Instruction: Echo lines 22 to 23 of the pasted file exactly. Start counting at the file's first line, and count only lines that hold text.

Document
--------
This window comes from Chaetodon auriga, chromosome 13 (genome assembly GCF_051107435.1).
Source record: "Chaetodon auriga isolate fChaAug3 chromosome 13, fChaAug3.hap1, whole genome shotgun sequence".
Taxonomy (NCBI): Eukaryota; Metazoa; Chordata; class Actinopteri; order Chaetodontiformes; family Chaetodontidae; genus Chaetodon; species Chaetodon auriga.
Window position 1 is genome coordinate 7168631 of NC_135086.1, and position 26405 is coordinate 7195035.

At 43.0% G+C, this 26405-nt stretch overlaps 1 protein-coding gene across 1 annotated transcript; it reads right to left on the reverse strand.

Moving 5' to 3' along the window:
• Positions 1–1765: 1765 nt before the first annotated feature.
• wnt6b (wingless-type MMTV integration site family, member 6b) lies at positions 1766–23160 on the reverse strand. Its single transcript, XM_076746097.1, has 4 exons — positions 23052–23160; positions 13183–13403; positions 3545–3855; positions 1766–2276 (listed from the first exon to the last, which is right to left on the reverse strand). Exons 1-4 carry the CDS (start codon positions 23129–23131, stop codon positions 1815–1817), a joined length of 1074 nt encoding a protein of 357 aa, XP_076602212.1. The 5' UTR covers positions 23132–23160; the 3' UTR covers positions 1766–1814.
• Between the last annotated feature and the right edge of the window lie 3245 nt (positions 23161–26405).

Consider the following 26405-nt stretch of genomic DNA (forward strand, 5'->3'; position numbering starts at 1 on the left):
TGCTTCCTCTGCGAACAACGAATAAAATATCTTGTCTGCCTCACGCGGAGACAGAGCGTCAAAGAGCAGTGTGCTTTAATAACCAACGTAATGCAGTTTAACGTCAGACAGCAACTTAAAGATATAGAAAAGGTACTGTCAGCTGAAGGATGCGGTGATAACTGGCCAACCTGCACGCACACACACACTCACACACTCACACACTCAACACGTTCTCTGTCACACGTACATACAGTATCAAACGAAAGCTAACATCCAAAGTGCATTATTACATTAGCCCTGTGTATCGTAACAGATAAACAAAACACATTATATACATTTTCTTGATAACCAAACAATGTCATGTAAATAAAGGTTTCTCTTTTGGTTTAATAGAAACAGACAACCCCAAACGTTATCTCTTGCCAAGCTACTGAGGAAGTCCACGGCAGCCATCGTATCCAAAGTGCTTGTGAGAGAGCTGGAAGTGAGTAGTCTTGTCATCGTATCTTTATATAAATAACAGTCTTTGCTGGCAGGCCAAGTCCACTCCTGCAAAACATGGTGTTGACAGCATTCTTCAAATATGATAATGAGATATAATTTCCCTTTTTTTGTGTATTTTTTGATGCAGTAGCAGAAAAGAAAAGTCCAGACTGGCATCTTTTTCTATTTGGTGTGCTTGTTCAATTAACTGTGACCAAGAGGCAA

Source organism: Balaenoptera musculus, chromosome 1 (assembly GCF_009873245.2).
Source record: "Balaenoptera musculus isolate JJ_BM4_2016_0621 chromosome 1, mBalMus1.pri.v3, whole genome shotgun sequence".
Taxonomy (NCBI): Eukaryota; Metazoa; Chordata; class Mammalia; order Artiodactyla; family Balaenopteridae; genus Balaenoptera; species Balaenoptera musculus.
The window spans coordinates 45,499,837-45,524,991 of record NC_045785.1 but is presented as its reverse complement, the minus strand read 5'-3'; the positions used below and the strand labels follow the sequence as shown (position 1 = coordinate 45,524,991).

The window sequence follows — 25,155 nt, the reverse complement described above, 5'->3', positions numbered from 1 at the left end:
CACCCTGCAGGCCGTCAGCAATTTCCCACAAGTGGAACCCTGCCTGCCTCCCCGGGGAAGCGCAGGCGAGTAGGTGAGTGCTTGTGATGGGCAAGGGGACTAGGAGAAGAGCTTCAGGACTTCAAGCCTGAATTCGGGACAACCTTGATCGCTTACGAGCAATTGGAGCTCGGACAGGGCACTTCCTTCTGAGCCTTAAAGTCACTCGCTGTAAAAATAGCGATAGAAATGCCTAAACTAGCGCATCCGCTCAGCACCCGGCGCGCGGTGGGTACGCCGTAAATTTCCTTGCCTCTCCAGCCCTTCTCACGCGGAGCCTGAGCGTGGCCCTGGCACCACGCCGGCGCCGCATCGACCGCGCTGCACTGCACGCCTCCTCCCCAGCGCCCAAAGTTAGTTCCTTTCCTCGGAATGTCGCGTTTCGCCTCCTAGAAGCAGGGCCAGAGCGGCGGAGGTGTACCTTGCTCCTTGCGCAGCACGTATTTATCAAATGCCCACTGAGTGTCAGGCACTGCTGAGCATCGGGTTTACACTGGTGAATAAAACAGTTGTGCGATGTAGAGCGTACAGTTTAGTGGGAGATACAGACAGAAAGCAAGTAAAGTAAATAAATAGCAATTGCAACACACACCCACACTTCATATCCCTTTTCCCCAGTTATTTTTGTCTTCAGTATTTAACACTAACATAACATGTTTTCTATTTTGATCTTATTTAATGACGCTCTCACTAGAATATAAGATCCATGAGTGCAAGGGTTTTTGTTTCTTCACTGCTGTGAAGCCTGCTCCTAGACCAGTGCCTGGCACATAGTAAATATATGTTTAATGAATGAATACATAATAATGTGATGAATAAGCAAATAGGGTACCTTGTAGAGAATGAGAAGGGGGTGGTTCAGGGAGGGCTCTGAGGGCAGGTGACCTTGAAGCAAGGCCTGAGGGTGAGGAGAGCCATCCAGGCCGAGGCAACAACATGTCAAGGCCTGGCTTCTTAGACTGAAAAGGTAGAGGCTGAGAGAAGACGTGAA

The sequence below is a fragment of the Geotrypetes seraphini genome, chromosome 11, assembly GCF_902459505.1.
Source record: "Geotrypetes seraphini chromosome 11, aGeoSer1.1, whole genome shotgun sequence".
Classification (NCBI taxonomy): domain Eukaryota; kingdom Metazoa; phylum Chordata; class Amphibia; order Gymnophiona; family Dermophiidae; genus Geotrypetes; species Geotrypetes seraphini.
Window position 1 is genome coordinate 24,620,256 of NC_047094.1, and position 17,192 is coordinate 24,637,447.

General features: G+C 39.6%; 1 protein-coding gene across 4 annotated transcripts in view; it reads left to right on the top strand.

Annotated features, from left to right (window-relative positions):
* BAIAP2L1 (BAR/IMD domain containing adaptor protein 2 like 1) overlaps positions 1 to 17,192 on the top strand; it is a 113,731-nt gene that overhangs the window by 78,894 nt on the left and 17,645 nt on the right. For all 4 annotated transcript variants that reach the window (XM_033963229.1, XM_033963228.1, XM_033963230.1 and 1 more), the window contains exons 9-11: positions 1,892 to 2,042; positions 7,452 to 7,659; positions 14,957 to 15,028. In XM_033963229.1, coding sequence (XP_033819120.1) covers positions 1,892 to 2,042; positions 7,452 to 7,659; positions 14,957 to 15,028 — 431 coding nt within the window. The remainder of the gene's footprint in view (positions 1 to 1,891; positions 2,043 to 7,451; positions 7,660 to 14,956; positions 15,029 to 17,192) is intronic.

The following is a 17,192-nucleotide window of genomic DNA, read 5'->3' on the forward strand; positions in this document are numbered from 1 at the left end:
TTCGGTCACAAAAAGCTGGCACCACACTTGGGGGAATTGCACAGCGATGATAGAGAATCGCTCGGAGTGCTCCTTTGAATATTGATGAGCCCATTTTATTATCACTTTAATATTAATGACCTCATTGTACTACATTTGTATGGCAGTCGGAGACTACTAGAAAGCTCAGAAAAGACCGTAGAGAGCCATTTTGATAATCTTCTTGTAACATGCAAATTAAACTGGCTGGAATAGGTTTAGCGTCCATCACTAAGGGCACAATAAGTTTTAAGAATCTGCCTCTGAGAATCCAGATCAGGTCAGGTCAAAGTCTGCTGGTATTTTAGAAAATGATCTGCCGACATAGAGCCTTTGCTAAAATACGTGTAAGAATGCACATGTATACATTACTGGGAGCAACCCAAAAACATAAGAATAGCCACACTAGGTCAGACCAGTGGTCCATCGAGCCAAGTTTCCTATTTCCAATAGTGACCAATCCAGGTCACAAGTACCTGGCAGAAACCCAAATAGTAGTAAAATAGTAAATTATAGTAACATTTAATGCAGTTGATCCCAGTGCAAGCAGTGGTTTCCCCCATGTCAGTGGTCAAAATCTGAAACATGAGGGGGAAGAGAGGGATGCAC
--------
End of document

General features: G+C 39.6%; 1 protein-coding gene across 4 annotated transcripts in view; it reads left to right on the top strand.

Annotated features, from left to right (window-relative positions):